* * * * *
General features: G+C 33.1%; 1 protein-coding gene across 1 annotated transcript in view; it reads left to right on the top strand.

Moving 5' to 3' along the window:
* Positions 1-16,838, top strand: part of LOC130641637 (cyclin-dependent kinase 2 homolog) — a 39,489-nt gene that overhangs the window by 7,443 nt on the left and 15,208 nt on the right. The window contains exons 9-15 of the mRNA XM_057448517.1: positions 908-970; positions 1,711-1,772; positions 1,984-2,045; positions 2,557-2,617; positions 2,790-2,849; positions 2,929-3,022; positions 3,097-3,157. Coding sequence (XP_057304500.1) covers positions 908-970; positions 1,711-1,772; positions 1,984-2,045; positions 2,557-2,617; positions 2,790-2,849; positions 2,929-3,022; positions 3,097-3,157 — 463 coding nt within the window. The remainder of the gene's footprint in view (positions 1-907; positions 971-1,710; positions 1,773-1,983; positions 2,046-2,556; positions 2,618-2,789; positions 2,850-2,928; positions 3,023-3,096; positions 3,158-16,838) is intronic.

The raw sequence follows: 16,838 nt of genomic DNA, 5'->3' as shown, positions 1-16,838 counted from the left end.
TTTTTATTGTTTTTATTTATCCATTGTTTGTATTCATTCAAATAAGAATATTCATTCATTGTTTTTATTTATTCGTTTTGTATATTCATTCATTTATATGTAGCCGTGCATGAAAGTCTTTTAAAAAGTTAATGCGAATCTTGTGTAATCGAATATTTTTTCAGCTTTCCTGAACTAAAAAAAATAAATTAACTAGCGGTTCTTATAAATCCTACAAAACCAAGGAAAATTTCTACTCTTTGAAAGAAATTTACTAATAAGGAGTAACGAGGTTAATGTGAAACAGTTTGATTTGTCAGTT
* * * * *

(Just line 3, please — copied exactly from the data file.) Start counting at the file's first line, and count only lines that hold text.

* Positions 1-16,838, top strand: part of LOC130641637 (cyclin-dependent kinase 2 homolog) — a 39,489-nt gene that overhangs the window by 7,443 nt on the left and 15,208 nt on the right. The window contains exons 9-15 of the mRNA XM_057448517.1: positions 908-970; positions 1,711-1,772; positions 1,984-2,045; positions 2,557-2,617; positions 2,790-2,849; positions 2,929-3,022; positions 3,097-3,157. Coding sequence (XP_057304500.1) covers positions 908-970; positions 1,711-1,772; positions 1,984-2,045; positions 2,557-2,617; positions 2,790-2,849; positions 2,929-3,022; positions 3,097-3,157 — 463 coding nt within the window. The remainder of the gene's footprint in view (positions 1-907; positions 971-1,710; positions 1,773-1,983; positions 2,046-2,556; positions 2,618-2,789; positions 2,850-2,928; positions 3,023-3,096; positions 3,158-16,838) is intronic.